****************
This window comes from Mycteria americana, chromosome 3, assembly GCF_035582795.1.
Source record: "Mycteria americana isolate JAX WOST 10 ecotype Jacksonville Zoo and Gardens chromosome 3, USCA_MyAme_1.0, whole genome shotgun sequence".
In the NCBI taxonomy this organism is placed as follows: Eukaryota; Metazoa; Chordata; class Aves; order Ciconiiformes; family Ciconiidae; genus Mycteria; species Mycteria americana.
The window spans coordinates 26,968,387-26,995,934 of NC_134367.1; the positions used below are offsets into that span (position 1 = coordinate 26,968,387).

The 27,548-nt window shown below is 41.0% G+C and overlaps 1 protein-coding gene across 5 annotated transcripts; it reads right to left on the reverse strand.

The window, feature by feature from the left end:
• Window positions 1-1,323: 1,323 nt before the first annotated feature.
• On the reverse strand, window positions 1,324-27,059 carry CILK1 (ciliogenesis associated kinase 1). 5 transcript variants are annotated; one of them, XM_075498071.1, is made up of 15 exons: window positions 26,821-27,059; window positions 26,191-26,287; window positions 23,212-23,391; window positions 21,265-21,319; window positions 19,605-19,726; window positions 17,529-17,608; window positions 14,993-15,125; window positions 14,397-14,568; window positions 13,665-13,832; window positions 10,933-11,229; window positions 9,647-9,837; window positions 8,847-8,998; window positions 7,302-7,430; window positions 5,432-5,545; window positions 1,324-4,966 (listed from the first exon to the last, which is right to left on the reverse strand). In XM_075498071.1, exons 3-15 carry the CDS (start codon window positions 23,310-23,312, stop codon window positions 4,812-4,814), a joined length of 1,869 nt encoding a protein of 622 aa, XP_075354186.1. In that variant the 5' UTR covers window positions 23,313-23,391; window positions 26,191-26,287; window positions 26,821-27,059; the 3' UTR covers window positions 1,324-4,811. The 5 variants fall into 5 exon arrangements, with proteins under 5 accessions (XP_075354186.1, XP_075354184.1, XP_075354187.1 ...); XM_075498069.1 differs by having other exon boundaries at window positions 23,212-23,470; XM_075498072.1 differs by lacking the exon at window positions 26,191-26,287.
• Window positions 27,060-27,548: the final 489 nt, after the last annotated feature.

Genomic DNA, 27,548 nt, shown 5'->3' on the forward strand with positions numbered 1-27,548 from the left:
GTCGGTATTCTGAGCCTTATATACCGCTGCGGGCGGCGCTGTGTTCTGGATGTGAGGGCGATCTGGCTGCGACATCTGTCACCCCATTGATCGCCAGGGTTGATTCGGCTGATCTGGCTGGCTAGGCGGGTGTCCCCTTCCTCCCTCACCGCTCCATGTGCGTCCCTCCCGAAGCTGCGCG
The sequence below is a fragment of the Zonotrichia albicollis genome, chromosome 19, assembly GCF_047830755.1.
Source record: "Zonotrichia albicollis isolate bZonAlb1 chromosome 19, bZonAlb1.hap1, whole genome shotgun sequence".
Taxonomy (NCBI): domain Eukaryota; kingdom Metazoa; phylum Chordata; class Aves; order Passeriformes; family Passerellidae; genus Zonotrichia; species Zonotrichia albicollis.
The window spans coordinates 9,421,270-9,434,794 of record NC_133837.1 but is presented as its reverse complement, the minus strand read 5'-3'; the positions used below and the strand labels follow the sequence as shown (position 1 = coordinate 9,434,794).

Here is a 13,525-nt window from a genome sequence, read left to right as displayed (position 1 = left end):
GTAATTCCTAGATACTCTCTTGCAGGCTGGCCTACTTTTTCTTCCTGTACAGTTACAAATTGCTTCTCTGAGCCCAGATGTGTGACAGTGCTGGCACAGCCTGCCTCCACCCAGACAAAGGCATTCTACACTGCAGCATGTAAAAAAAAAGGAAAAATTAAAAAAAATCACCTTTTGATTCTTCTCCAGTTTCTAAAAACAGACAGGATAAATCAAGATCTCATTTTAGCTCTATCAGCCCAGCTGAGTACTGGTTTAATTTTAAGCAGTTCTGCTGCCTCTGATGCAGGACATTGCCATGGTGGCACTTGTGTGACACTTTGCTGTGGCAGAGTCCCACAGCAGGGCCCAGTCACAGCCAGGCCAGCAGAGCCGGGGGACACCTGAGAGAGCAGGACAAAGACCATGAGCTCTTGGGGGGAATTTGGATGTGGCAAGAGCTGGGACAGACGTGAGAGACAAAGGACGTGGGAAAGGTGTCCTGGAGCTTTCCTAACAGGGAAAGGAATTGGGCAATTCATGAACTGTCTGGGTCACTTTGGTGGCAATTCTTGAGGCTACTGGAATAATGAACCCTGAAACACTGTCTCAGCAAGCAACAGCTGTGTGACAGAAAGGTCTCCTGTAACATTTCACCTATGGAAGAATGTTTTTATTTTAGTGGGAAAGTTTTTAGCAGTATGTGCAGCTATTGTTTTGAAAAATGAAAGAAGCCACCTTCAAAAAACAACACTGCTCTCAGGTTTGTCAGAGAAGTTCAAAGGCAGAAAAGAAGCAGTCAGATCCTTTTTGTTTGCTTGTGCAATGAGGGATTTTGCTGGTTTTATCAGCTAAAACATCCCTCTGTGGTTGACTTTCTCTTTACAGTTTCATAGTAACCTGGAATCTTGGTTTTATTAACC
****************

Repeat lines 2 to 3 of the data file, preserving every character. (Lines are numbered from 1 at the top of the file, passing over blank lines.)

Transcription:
Source record: "Mycteria americana isolate JAX WOST 10 ecotype Jacksonville Zoo and Gardens chromosome 3, USCA_MyAme_1.0, whole genome shotgun sequence".
In the NCBI taxonomy this organism is placed as follows: Eukaryota; Metazoa; Chordata; class Aves; order Ciconiiformes; family Ciconiidae; genus Mycteria; species Mycteria americana.